ICL 4.6: UE Entrapment Neuropathies Flashcards Preview

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Flashcards in ICL 4.6: UE Entrapment Neuropathies Deck (46)
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1

what are the 3 types of nerve connective tissue?

1. endoneurium

2. perineurium

3. epineurium

2

what is the endoneurium?

a type of nerve connective tissue

connective tissue surrounding each individual axon and its mylin sheath

3

what is the perineurium?

strong, protective connective tissue

it surrounds bundle or fascicles of myelinated and unmyelinated nerve fibers; middle layer --> so it's a bundle of axons covered in endoneurium

it strengthens the nerve and acts as diffusion barrier --> individual axons may cross from one bundle to another along its course

4

what is the epineurium?

loose connective tissue surrounding entire nerve; most outside layer

it holds fascicles together

protects nerve from compression

5

what's the most common nerve entrapment syndrome?

carpal tunnel syndrome

6

what are the 3 classifications of nerve injuries?

1. neurapraxia

2. axonotmesis

3. neurotmesis

7

what is the etiology and description of neurapraxia?

aka conduction block

the nerve gets compressed so it can't relay the message down the axon

so like when you fall asleep and your nerve gets pinched and you wake up and your hand is tingling

axon is intact; might have local myelin injury

you'll recover within a few hours; pretty mild injury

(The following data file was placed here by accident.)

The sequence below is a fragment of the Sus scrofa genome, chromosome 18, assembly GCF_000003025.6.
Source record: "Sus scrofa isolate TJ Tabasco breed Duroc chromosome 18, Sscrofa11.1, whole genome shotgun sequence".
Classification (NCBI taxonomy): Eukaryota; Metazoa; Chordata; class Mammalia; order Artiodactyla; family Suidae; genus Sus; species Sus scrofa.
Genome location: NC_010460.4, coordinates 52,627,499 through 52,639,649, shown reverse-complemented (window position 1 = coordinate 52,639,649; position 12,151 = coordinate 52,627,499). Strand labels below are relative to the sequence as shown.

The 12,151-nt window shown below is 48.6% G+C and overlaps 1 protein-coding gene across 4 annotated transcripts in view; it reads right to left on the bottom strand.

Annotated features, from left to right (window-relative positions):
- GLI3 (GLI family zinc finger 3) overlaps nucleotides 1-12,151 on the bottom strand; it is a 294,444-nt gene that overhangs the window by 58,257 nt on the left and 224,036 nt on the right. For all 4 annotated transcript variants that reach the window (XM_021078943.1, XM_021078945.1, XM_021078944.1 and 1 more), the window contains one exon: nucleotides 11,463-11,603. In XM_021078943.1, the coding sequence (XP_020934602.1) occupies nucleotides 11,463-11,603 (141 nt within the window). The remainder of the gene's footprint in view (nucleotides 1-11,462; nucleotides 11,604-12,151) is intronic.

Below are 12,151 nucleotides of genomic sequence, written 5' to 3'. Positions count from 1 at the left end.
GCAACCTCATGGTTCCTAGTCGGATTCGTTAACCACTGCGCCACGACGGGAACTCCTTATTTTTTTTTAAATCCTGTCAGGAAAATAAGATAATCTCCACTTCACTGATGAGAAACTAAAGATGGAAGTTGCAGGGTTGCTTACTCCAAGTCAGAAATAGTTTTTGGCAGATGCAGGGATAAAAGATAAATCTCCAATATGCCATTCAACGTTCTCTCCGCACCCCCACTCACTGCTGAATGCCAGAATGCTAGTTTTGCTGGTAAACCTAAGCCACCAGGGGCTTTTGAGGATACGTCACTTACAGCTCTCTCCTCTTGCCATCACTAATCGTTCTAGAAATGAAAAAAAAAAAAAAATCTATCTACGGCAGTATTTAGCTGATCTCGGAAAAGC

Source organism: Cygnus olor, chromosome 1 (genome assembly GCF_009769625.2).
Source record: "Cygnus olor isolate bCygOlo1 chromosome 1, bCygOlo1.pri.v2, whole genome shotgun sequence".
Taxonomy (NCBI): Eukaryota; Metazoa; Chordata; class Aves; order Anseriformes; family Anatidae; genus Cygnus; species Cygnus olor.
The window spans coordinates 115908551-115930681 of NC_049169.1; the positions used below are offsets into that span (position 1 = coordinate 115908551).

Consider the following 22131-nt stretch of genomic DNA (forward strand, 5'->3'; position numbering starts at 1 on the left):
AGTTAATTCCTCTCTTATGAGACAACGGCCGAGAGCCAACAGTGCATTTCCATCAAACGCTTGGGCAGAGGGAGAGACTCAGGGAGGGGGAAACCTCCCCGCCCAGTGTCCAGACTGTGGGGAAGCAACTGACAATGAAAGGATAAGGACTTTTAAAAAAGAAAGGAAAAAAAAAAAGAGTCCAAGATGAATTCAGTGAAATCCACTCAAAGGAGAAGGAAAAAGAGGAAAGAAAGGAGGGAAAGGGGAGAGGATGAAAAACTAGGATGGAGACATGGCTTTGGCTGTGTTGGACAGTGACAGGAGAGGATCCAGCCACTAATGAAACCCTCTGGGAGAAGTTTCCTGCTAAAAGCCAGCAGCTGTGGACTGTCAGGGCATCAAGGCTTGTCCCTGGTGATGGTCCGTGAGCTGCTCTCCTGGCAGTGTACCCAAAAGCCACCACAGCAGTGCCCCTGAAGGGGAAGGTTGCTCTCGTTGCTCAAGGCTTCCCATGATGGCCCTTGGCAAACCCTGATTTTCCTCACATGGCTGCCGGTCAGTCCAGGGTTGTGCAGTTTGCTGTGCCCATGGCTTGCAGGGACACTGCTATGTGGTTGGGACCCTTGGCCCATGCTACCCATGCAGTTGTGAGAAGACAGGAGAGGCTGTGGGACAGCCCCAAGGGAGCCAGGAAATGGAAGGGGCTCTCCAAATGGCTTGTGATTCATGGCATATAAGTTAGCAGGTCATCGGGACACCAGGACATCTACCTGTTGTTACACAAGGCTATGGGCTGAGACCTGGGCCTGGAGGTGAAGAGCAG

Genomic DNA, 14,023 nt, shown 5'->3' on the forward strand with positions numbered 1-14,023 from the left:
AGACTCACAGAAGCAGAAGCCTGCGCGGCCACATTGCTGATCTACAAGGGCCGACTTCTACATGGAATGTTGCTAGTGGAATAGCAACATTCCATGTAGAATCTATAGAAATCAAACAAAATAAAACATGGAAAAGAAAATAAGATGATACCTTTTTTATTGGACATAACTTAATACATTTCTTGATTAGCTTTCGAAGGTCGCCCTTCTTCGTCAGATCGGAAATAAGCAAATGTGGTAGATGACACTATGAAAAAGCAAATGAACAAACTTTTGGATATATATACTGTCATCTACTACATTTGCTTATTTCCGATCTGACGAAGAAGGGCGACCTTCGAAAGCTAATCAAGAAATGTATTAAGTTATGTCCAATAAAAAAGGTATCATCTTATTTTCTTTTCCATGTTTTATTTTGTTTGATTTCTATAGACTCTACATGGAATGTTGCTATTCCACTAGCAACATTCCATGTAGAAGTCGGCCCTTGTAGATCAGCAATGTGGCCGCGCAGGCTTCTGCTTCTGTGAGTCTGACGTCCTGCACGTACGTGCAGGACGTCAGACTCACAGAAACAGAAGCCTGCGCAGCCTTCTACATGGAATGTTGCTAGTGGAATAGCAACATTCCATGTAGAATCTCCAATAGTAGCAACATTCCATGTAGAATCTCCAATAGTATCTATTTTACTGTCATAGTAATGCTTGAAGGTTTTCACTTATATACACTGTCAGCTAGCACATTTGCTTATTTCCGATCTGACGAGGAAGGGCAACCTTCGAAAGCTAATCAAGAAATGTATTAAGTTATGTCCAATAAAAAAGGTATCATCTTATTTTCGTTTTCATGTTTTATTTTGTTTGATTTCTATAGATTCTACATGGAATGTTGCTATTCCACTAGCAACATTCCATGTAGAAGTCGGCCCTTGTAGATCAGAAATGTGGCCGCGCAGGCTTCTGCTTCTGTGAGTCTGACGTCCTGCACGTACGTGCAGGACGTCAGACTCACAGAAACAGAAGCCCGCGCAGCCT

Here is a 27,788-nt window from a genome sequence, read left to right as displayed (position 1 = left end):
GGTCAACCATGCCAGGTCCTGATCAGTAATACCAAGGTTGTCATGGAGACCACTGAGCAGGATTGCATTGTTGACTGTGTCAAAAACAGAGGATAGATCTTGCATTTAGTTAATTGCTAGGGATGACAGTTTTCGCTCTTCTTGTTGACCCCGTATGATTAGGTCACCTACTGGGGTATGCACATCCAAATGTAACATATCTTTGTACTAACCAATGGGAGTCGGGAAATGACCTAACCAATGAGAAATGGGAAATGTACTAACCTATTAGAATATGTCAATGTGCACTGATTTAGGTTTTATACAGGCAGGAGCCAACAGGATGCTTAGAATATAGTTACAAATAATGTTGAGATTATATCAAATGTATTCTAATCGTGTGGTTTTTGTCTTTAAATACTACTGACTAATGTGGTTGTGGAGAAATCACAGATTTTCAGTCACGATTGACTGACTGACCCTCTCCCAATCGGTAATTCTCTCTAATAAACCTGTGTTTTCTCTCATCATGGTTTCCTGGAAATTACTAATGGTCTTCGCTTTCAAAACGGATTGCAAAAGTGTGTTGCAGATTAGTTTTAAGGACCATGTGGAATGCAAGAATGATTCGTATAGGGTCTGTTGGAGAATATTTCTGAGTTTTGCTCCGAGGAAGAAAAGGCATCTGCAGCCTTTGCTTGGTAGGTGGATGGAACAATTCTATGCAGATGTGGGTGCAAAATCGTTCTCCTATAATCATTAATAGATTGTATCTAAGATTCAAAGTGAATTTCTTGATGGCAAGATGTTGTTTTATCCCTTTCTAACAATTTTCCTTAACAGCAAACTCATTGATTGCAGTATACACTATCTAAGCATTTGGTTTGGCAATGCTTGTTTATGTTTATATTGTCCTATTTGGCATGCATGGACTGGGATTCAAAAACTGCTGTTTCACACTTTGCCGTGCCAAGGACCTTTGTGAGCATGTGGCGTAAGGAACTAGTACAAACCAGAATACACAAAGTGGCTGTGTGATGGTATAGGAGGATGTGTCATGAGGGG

8

what is the etiology and description of axonotmesis?

nerve crush injury

you do have disruption of the axon and protective tissue damage

endoneurium and perineurium is intact but axon and myelin are effected so axons will start to die = Wallerian degeneration occurs

you won't be able to conduct any type of signal down the nerve

takes 1 mm a day to heal the nerve between the nerve to the muscle it innervates

9

what is the etiology and description of neurotmesis?

nerve transection injury

your nerve is totally cut --> epineurium is fine but endoneurium and perineurium are damaged

axon is interrupted, connective tissue is damaged and no conduction down the nerve

regrowth is really difficult so patients will have to have surgery to reattach nerves

10

what are the 5 places of entrapment of the median nerve?

1. ligament of struthers (LOS)

2. bicipital aponeurosis (lacertus fibrosis)

3. pronator teres (PT) Syndrome

4. AIN syndrome

5. carpal tunnel

11

how does the median nerve get entraped at the ligament of struthers? what effects will you see if that happens?

there is a 2 cm bone spur 3-6 cm proximal to medial epicondyle connected by a ligament to the medial epicondyle in 1% of population and the median nerve passes under the ligament and can get entrapped there

the nerve becomes entrapped with brachial artery under ligament; so pulse might be diminished and patients might complain of dull achy sensation in forearm from nerve entrapment

rehab or surgery is how you fix it

weakness:
1. FDP and FDS weakness = grip weakness

2. FCR weakness = wrist flexion weakness

3. FDP weakness = 2nd and 3rd digit flexion weakness

12

how does the median nerve get entraped at the lacertus fibrosis? what effects will you see if that happens?

when there's thickening of the antebrachial fascia that attaches your biceps to ulna --> the antebrachial fascia overlies the median nerve in the proximal forearm in the elbow region